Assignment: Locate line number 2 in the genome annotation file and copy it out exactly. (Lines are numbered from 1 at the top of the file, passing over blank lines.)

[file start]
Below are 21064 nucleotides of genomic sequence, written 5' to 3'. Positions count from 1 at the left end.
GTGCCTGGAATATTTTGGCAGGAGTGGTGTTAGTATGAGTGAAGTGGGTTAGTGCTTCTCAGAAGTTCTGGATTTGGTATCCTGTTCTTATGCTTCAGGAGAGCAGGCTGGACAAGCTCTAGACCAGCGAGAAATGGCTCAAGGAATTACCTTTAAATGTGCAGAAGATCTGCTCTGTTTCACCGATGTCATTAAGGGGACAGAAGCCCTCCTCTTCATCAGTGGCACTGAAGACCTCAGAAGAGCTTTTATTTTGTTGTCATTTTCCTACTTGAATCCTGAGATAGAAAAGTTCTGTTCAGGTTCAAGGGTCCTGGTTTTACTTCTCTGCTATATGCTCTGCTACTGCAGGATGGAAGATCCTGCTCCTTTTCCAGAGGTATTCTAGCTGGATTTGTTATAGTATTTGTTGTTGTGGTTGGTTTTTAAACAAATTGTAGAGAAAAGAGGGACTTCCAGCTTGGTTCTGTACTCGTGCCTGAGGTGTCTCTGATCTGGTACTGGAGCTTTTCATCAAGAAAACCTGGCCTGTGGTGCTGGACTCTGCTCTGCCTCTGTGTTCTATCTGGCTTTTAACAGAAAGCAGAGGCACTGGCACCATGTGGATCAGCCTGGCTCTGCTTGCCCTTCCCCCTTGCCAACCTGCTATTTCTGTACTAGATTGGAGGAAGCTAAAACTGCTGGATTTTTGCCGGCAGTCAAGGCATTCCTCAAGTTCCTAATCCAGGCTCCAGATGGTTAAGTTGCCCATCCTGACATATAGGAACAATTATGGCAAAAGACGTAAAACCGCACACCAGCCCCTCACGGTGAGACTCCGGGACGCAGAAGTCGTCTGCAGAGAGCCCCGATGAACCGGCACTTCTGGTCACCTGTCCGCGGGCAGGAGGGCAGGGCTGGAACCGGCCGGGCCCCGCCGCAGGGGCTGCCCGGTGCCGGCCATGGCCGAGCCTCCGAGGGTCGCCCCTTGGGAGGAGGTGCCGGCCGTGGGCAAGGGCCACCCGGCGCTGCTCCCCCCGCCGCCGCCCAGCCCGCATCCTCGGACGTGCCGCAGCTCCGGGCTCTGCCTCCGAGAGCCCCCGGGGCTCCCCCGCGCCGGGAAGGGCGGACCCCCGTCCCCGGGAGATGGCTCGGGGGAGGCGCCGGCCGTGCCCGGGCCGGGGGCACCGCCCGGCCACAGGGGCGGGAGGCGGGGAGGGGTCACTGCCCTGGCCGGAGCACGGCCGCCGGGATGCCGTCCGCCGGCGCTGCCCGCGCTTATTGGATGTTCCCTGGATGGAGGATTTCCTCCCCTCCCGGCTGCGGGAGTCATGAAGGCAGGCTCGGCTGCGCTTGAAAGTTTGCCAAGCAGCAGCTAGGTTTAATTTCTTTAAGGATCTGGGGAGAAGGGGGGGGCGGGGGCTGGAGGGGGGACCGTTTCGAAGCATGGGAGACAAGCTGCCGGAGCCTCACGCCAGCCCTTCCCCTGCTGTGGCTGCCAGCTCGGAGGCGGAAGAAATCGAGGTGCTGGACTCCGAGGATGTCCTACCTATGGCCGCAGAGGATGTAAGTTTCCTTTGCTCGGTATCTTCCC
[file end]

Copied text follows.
GTGCCTGGAATATTTTGGCAGGAGTGGTGTTAGTATGAGTGAAGTGGGTTAGTGCTTCTCAGAAGTTCTGGATTTGGTATCCTGTTCTTATGCTTCAGGAGAGCAGGCTGGACAAGCTCTAGACCAGCGAGAAATGGCTCAAGGAATTACCTTTAAATGTGCAGAAGATCTGCTCTGTTTCACCGATGTCATTAAGGGGACAGAAGCCCTCCTCTTCATCAGTGGCACTGAAGACCTCAGAAGAGCTTTTATTTTGTTGTCATTTTCCTACTTGAATCCTGAGATAGAAAAGTTCTGTTCAGGTTCAAGGGTCCTGGTTTTACTTCTCTGCTATATGCTCTGCTACTGCAGGATGGAAGATCCTGCTCCTTTTCCAGAGGTATTCTAGCTGGATTTGTTATAGTATTTGTTGTTGTGGTTGGTTTTTAAACAAATTGTAGAGAAAAGAGGGACTTCCAGCTTGGTTCTGTACTCGTGCCTGAGGTGTCTCTGATCTGGTACTGGAGCTTTTCATCAAGAAAACCTGGCCTGTGGTGCTGGACTCTGCTCTGCCTCTGTGTTCTATCTGGCTTTTAACAGAAAGCAGAGGCACTGGCACCATGTGGATCAGCCTGGCTCTGCTTGCCCTTCCCCCTTGCCAACCTGCTATTTCTGTACTAGATTGGAGGAAGCTAAAACTGCTGGATTTTTGCCGGCAGTCAAGGCATTCCTCAAGTTCCTAATCCAGGCTCCAGATGGTTAAGTTGCCCATCCTGACATATAGGAACAATTATGGCAAAAGACGTAAAACCGCACACCAGCCCCTCACGGTGAGACTCCGGGACGCAGAAGTCGTCTGCAGAGAGCCCCGATGAACCGGCACTTCTGGTCACCTGTCCGCGGGCAGGAGGGCAGGGCTGGAACCGGCCGGGCCCCGCCGCAGGGGCTGCCCGGTGCCGGCCATGGCCGAGCCTCCGAGGGTCGCCCCTTGGGAGGAGGTGCCGGCCGTGGGCAAGGGCCACCCGGCGCTGCTCCCCCCGCCGCCGCCCAGCCCGCATCCTCGGACGTGCCGCAGCTCCGGGCTCTGCCTCCGAGAGCCCCCGGGGCTCCCCCGCGCCGGGAAGGGCGGACCCCCGTCCCCGGGAGATGGCTCGGGGGAGGCGCCGGCCGTGCCCGGGCCGGGGGCACCGCCCGGCCACAGGGGCGGGAGGCGGGGAGGGGTCACTGCCCTGGCCGGAGCACGGCCGCCGGGATGCCGTCCGCCGGCGCTGCCCGCGCTTATTGGATGTTCCCTGGATGGAGGATTTCCTCCCCTCCCGGCTGCGGGAGTCATGAAGGCAGGCTCGGCTGCGCTTGAAAGTTTGCCAAGCAGCAGCTAGGTTTAATTTCTTTAAGGATCTGGGGAGAAGGGGGGGGCGGGGGCTGGAGGGGGGACCGTTTCGAAGCATGGGAGACAAGCTGCCGGAGCCTCACGCCAGCCCTTCCCCTGCTGTGGCTGCCAGCTCGGAGGCGGAAGAAATCGAGGTGCTGGACTCCGAGGATGTCCTACCTATGGCCGCAGAGGATGTAAGTTTCCTTTGCTCGGTATCTTCCC